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New, used EV prices have dropped, but don’t rush to buy: ‘It’s not a consumer-friendly market,’ analyst says

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Prices for both used and new electric vehicles have dropped substantially from a year ago. But don’t rush to buy: Costs are still relatively high.

“It’s not a consumer-friendly market right now,” said Joseph Yoon, a consumer insight analyst for car shopping guide Edmunds.

Prices for used electric vehicles fell by almost 30% in June, according to a recent study by iSeeCars, which analyzed more than 1.8 million cars from June 2022 to June 2023 to identify which models have the largest price drops. New EV prices also fell nearly 20% from their peak of $66,390 in June of last year due to inventory growth, found a study by Kelly Blue Book.

But those big drops represent a return to normal. A year ago, demand for electric vehicles due to high gas prices from the war in Ukraine sent prices on an upward swing. Now, more sector competition, higher inventory and incentives are pushing prices back down.

Yet, there are reasons for interested car shoppers to be cautious. Costs of new EVs are still high, experts say, and there can be risks buying a used EV.

What’s behind falling prices on new EVs

About 300,000 electric vehicles were sold in the second quarter of this year — a record — as new models were introduced with a wider price range, said Michelle Krebs, an executive analyst at Cox Automotive. 

Tesla has been cutting its prices to stay competitive, especially with its high inventory of unsold vehicles, she said. Its price cuts helped lower the average cost to $53,438 last June, she added.

However, other manufacturers’ models, like the GM Motors Chevrolet Bolt EV – which sells for about $30,000 – also factored into the decline of the average price, given the sticker price is unusually cheap for the sector. Additionally, companies like Hyundai and Kia lowered the prices of some models to qualify for the EV $7,500 tax credit from the Inflation Reduction Act.

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Ford Motor also slashed the price for its F-150 Lightning EV pickup truck by $10,000, lowering the starting price of its cheapest version to $50,000.

The manufacturer and dealer incentives for EVs are also far higher than incentives for regular gas cars, said Krebs. 

“There’s a lot of ways to incentivize, it’s not just purely getting the price down at the dealership,” she said. 

Yet these cars are still expensive, and they’re not the car for everybody, said Yoon. While smaller models like Chevrolet Bolt EV cost less and qualify for the $7,500 tax credit, many car shoppers are looking for SUVs, either compact or with three rows.

“EVs of that size are still very expensive,” Yoon added. “We’re not quite there yet in terms of having options across the board for everybody.” 

It’s hard to know what these lower prices on new EVs will mean in the long run, especially as more used ones become available, said Krebs.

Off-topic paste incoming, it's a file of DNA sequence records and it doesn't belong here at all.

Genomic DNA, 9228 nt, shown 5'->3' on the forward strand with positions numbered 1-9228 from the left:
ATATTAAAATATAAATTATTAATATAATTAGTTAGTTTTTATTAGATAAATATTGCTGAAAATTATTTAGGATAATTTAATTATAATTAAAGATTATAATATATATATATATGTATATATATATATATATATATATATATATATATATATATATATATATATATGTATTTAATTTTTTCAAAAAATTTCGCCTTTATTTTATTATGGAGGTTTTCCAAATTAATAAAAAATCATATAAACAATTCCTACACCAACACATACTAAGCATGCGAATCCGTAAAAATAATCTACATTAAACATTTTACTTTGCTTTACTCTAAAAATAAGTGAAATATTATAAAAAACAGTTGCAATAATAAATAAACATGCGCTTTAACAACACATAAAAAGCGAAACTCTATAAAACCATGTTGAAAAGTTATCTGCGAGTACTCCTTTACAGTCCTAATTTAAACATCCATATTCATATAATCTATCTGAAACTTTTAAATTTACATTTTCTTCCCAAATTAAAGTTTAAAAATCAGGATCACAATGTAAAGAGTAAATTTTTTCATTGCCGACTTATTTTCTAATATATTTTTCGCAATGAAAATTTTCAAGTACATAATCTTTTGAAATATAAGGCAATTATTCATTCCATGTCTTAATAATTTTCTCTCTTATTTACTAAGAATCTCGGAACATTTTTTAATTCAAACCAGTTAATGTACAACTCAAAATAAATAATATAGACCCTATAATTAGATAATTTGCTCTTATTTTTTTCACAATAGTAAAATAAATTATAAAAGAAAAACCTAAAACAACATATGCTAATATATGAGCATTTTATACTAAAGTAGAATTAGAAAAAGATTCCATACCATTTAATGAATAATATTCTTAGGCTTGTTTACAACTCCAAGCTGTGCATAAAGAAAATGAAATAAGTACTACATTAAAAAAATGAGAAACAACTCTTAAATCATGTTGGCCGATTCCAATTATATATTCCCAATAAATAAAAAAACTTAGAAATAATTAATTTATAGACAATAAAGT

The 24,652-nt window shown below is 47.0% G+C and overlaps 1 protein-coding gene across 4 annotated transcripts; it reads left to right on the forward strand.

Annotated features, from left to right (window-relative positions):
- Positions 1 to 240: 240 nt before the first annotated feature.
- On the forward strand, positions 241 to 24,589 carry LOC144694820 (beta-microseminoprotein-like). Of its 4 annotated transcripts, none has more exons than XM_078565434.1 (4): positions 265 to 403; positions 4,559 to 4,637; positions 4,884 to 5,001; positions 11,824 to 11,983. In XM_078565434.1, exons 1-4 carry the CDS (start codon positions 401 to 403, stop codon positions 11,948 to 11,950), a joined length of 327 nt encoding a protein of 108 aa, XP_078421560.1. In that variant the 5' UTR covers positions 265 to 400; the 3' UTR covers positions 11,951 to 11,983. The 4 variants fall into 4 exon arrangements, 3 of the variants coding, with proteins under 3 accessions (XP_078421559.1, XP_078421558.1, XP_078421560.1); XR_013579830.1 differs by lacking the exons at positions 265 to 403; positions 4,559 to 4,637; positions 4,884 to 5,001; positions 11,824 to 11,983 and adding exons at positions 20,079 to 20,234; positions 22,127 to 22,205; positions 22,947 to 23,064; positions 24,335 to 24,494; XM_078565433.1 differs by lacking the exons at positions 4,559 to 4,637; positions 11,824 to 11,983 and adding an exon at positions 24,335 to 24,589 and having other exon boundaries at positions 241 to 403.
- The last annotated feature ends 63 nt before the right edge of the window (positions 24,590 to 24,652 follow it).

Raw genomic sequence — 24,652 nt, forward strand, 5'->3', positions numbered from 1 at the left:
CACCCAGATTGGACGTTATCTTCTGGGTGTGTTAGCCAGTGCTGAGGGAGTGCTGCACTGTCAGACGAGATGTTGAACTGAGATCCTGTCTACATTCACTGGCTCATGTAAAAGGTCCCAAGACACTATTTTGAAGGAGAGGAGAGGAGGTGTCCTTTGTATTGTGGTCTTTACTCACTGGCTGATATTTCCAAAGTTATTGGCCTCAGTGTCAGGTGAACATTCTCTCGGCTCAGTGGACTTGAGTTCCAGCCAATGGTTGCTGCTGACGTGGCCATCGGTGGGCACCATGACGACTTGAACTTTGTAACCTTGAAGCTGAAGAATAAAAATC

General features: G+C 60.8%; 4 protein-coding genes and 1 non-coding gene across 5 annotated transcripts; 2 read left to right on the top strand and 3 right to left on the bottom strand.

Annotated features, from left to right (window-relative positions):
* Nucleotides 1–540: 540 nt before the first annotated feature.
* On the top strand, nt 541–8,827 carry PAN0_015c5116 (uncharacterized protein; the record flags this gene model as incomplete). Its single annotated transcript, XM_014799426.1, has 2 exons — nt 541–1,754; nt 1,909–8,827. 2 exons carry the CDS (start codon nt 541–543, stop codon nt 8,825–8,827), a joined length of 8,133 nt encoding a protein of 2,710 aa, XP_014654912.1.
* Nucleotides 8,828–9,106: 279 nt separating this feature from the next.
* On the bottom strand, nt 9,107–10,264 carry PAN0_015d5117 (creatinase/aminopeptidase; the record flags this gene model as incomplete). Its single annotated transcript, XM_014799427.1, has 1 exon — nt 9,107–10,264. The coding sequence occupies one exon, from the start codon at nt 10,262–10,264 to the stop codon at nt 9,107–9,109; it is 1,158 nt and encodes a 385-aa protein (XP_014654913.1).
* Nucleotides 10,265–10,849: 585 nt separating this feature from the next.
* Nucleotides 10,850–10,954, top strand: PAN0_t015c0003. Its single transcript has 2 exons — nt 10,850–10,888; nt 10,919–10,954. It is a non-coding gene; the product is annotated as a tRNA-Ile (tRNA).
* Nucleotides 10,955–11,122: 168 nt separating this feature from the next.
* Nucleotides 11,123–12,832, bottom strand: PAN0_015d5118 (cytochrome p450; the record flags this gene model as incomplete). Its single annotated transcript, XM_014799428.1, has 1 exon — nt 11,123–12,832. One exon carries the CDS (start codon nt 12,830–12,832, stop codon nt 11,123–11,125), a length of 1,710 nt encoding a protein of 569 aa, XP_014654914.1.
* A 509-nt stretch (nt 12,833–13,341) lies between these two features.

“We’ve never had a used EV market; it’s only beginning to develop,” said Krebs. “It may end up expanding the EV market by making EVs accessible and more affordable to people.

“We just don’t know; this is all new territory.”

How to shop for a used EV

There is a tax credit for used electric vehicles worth up to $25,000, but only a handful of used EVs have depreciated to cost under the ceiling price. Those cars are now 5 to 7 years old and considered a completely different generation. 

To that point, car shoppers looking into used electric vehicles should be cautious about their battery life and utility, experts say. For instance, while the latest EV models are doing 250 to 400 miles a charge, used EVs may only go up to 150 miles per charge.

“That’s a huge kind of inconvenience that you also have to consider,” said Yoon, especially considering it can take 45 minutes to recharge.

There’s no determined way to tell the value or the longevity of a used EV battery like gas engines and experts are unaware of what the long-term running costs may be. While it’s hard to gauge battery life, make sure you take a test drive and get a professional inspection.

Plug-in hybrids, leased EVs may be smart options

As new and used electric vehicle prices still seem high, here are two alternatives shoppers should look into if they want to switch to electric transportation.

“Considering plug-in hybrid vehicles is a great place to start,” said Yoon. 

You snag all the benefits of an electric vehicle without the entire financial splurge. Leasing an EV is also another option to consider, he added. 

Considering plug-in hybrid vehicles is a great place to start.
Joseph Yoon
consumer insight analyst for Edmunds

“The best thing to do right now is leasing an EV if you have the money and the means to do it,” he said. 

This is considered a loophole where buyers can bypass requirements you would have otherwise needed to meet in order to qualify for the $7,500 tax incentive. 

A lease is considered a commercial transaction because the automaker’s financing company is letting you borrow the vehicle. Therefore, the transaction qualifies for the full $7,500 benefit and you may get it as a discount to your negotiating price, said Yoon. 

“The only caveat there is that [dealers] don’t have to give you that $7,500,” he added. Make sure the dealer either will give you the benefit or specifically look into dealers advertising the offer.

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